The researchers verified their lab-based results by examining natural genetic variation in SORL1 expression in the brain tissue of 50 members of the cohorts, finding again that lower SORL1 activity in neurons was correlated with reduced APOE and CLU in these people. “We further interrogated the relationship between APOE, CLU, and SORL1 in a set of 50 iPSC lines derived from the Religious Order Studies and Memory and Aging Project (ROSMAP) aging cohorts,” they stated. “Intriguingly, following differentiation, natural variation in SORL1 levels was strongly associated with both APOE and CLU protein levels in neurons but not in astrocytes.”
Further, single-nucleus RNA sequencing (snRNA-seq) analyses of brain tissue revealed a significant association of SORL1 with both APOE and CLU expression in neurons, “supporting the relevance of this relationship in the aged human brain,” the investigators stated. Without APOE and CLU, neurons cannot properly regulate lipids, which accumulate in droplets that may impair neurons’ abilities to communicate with each other.
“Taken together, we demonstrate that AD-relevant SORL1 loss of function results in neuron-specific reduction in APOE and CLU and dysregulated lipid homeostasis,” the team commented. “Analyses of iPSCs derived from a large cohort reveal a neuron-specific association between SORL1, APOE, and CLU levels, a finding validated in postmortem brain. These studies provide a mechanistic link between strong genetic risk factors for AD.”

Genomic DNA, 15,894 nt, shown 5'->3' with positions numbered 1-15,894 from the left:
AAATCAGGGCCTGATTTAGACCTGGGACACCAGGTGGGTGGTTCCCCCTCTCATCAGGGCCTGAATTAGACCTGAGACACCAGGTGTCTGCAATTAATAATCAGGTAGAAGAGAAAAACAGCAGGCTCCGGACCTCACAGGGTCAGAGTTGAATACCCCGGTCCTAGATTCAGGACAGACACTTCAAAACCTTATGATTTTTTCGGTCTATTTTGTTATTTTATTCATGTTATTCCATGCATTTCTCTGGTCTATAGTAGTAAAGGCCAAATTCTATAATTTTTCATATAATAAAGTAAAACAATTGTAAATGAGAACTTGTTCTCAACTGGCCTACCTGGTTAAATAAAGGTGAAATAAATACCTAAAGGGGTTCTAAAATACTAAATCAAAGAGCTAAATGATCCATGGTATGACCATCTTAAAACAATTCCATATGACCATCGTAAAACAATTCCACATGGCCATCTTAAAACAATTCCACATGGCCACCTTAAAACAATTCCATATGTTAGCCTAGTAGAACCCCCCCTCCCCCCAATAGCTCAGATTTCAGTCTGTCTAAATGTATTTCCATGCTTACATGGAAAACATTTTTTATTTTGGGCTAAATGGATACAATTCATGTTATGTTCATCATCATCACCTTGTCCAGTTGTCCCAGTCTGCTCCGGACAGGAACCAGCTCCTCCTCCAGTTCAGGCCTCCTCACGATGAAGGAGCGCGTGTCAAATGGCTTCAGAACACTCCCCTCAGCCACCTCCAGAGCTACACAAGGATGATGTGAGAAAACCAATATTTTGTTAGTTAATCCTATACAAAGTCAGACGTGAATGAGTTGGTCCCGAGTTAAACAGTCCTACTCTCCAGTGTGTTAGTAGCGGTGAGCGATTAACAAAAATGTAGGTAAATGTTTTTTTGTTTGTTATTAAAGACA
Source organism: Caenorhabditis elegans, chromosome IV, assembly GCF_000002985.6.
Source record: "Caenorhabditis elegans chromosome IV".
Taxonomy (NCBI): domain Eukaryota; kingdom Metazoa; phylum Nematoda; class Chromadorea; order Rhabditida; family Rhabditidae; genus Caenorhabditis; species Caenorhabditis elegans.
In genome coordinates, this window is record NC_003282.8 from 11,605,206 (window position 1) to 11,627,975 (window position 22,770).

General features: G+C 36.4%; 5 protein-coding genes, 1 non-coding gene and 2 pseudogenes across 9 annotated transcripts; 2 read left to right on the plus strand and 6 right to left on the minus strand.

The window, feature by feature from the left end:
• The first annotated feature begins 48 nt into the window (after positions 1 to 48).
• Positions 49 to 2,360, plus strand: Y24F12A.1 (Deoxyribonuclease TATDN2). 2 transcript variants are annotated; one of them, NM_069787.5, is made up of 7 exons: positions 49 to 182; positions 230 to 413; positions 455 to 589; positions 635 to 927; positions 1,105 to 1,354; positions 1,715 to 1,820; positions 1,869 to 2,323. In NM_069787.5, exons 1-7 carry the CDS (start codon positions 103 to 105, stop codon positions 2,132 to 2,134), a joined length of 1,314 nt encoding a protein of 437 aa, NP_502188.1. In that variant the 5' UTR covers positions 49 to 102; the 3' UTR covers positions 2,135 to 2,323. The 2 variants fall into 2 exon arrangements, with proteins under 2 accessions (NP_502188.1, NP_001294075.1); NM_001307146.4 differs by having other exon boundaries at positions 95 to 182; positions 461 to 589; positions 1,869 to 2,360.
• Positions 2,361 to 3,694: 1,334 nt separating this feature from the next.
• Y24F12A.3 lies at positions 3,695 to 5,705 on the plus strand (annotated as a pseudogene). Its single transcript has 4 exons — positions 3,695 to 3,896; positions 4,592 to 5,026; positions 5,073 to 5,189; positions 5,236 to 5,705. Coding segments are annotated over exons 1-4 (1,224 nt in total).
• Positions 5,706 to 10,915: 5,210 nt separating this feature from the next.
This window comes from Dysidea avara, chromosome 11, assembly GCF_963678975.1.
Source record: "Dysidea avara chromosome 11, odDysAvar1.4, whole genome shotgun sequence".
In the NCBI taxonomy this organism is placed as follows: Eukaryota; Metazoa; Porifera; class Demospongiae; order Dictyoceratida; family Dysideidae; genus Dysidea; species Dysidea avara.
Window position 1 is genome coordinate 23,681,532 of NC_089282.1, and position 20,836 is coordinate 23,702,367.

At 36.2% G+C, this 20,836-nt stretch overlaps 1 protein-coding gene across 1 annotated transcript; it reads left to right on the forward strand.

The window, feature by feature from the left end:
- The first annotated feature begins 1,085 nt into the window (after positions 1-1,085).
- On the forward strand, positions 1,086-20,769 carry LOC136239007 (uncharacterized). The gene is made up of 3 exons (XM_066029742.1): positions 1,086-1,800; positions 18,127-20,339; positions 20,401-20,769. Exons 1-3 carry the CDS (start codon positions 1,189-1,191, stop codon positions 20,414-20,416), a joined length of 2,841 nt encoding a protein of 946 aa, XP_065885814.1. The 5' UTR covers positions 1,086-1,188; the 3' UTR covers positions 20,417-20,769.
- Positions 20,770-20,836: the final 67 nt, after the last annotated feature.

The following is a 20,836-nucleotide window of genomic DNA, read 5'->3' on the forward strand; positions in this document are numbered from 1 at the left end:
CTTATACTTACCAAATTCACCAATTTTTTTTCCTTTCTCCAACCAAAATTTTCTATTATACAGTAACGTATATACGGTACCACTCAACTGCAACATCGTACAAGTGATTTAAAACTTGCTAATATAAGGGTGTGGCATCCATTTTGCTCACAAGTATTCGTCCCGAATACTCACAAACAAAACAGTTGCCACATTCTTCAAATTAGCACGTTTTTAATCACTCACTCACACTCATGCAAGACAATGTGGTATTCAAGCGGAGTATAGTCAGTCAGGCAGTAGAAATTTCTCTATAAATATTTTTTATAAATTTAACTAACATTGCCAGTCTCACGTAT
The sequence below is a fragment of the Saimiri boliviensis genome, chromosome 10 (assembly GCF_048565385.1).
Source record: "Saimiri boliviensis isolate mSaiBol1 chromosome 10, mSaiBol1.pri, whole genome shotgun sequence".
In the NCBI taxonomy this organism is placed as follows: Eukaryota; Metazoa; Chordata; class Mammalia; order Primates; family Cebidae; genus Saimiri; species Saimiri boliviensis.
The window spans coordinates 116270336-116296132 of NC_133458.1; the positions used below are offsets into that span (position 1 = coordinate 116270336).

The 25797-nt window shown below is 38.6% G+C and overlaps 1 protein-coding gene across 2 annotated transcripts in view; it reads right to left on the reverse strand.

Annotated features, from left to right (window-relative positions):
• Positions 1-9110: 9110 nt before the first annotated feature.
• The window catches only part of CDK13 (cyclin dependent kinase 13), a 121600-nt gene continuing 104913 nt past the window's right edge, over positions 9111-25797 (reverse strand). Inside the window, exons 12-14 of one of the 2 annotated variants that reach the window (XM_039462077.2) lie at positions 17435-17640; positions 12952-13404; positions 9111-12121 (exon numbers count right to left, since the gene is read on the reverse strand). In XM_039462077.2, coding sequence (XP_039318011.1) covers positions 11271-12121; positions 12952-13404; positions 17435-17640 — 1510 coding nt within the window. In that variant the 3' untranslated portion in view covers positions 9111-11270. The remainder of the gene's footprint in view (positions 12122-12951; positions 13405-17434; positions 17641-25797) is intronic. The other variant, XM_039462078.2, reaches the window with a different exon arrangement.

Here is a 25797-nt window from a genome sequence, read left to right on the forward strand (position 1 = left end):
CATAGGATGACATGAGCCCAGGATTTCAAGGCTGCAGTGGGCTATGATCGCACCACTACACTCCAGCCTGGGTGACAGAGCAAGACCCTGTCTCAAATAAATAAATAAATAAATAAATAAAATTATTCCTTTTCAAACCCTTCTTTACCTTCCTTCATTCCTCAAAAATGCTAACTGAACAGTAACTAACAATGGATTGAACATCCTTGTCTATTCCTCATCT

The researchers are continuing to study other pathways that may lead to AD, such as those involving microglia, which are brain cells that perform immune functions. By using study models and techniques reflective of AD presentation in the general population, the researchers hope to identify additional biological pathways important in AD.
“Our study is one of the first with human cells from a large collection of individuals to try to understand the ‘molecular road’ that starts with SORL1, which we now see converges with APOE,” said Young-Pearse, commenting on the newly reported findings. “Our research points to the importance of developing interventions that target these and other molecular roads to Alzheimer’s disease. The more we can understand subtype-specific differences in AD, the better we will be able to design rational therapeutic interventions to try to fix the problem that is primarily driving disease in each patient.”